Embracing The Cloud
Erin McAuliffe | Wednesday, March 18, 2015
The sun is shining. People are playing quad sports. Bikes are again endangering your walks to class. But most importantly, the permacloud is gone.
With the permacloud eliminated, there remains only one cloud to hinder my spirits and functionality: The Cloud.
I was making a mix tape/CD for a friend recently when I realized my limited knowledge of the technology/black hole. I scrambled to authorize my old laptop’s iTunes, as I have yet to figure how to download my external hardrive to my new computer after three months. I pulled up playlists on Spotify on the newer computer. I flipped through CDs with my toes. After hours of back-breaking work, I burnt the heartfelt creation and proudly presented it to play in the car — only to be met with silence. As my friend reciprocated my attempt at music sharing with a clean, easily accessible “Dropbox” playlist, I realized it was time for me to embrace The Cloud.
For someone with 5,799 unread emails on her phone currently, it was going to be a big leap. My dad has tried to get me on The Cloud before, to which I normally respond with, “That’s such a dad move. I don’t need it. It will also lead The Illuminati to me.”
Well, what a time to be alive because dads, The Illuminati and The Cloud are in vogue.
Taking on the role of scene editor at The Observer has gifted me with two more email accounts to check, so basically if I don’t get my life together soon, my unread email count will be unmanageable. Well, more unmanageable than 5,799 unread emails already are.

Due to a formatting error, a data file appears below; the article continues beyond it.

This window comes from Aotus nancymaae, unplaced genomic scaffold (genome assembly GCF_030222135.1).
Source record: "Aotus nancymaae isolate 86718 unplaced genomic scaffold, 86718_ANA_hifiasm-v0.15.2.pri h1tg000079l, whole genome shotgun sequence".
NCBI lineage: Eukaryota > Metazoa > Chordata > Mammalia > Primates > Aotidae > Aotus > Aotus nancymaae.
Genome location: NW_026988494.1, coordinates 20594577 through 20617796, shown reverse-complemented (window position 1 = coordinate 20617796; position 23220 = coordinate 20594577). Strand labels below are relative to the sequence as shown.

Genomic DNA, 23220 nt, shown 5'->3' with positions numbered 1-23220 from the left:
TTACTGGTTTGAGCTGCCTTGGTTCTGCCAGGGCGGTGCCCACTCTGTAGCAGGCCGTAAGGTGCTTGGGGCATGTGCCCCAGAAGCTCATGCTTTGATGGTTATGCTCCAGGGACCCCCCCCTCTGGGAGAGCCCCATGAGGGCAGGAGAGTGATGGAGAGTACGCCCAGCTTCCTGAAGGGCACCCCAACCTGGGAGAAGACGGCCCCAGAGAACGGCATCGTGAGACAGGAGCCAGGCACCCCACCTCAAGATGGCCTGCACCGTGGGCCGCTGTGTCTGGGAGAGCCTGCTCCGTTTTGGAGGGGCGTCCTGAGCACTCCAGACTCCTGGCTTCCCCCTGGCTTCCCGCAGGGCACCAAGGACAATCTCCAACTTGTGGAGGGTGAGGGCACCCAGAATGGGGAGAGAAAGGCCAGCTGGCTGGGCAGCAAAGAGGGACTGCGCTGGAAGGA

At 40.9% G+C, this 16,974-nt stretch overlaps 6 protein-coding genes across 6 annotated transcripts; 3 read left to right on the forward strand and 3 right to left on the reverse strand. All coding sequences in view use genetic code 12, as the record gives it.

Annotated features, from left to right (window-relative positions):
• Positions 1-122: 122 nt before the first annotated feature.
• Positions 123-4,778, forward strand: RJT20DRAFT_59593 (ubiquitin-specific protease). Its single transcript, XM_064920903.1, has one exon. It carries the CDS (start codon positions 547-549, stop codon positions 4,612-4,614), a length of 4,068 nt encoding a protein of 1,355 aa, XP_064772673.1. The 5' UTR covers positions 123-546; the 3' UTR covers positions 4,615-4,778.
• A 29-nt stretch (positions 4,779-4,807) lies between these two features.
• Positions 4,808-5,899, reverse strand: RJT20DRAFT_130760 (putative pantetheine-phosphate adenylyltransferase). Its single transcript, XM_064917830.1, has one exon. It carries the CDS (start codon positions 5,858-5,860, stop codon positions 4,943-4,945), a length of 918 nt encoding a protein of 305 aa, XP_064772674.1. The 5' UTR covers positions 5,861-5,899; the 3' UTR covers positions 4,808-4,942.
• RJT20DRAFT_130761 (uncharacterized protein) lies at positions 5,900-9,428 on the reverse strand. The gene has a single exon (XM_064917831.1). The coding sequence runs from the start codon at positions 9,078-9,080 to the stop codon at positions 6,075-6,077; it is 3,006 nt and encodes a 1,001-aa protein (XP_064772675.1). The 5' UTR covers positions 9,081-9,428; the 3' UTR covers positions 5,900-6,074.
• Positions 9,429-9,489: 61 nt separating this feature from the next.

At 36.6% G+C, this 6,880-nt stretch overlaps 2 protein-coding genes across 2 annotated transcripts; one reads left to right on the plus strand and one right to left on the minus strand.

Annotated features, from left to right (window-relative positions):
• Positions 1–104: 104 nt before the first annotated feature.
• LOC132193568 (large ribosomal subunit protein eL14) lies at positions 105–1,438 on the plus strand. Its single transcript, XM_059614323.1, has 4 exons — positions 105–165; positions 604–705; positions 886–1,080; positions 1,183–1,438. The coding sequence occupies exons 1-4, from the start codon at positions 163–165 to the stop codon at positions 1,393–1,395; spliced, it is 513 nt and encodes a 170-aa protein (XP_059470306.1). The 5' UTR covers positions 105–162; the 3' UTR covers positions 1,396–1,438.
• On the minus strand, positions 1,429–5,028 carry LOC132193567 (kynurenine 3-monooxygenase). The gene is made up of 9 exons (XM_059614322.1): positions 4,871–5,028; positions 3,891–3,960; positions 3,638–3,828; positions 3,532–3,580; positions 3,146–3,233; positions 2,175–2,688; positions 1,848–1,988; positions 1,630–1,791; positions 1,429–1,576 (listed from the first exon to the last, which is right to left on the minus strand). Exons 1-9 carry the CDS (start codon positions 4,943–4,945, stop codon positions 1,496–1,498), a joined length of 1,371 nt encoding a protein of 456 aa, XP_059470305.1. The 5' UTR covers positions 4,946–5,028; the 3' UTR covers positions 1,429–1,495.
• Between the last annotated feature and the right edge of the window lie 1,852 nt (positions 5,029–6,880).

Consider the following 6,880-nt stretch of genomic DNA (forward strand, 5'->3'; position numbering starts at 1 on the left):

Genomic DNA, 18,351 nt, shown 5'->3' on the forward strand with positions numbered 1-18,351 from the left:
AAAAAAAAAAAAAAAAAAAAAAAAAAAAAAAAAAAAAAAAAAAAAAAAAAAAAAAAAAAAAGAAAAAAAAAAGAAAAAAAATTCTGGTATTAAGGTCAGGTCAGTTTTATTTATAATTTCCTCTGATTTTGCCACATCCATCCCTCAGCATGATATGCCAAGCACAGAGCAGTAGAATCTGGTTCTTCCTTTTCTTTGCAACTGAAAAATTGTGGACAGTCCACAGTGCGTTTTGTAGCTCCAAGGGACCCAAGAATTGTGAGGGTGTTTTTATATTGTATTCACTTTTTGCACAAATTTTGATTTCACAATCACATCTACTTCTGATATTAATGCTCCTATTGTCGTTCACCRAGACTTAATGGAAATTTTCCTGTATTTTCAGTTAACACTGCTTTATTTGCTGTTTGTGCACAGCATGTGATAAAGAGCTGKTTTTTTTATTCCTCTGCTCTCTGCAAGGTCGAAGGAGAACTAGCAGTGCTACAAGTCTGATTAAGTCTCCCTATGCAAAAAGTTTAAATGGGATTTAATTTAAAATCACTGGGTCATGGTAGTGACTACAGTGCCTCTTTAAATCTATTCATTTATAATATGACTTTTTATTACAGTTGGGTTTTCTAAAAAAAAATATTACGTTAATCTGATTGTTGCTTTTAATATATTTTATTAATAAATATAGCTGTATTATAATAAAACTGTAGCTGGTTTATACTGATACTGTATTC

So far, my adoption of The Cloud lyfestyle has been positive. Unlike organic clouds, The Cloud works to light the way to a more organized, clear desktop where you can actually see the picture of your spring break sunset wallpaper. I am happy to say my silver Mac has a cloud lining.
I succeeded at putting some pictures on Dropbox when I realized I didn’t have a USB thumb drive — innovation at its finest. I created a Google virtual invite to an event I made, which automatically syncs to someone’s calendar and hopefully guilts people into hanging out with me. And I got to an unread email count of 5,801 during the time I’ve spent writing this.
The views expressed in this column are those of the author and not necessarily those of The Observer.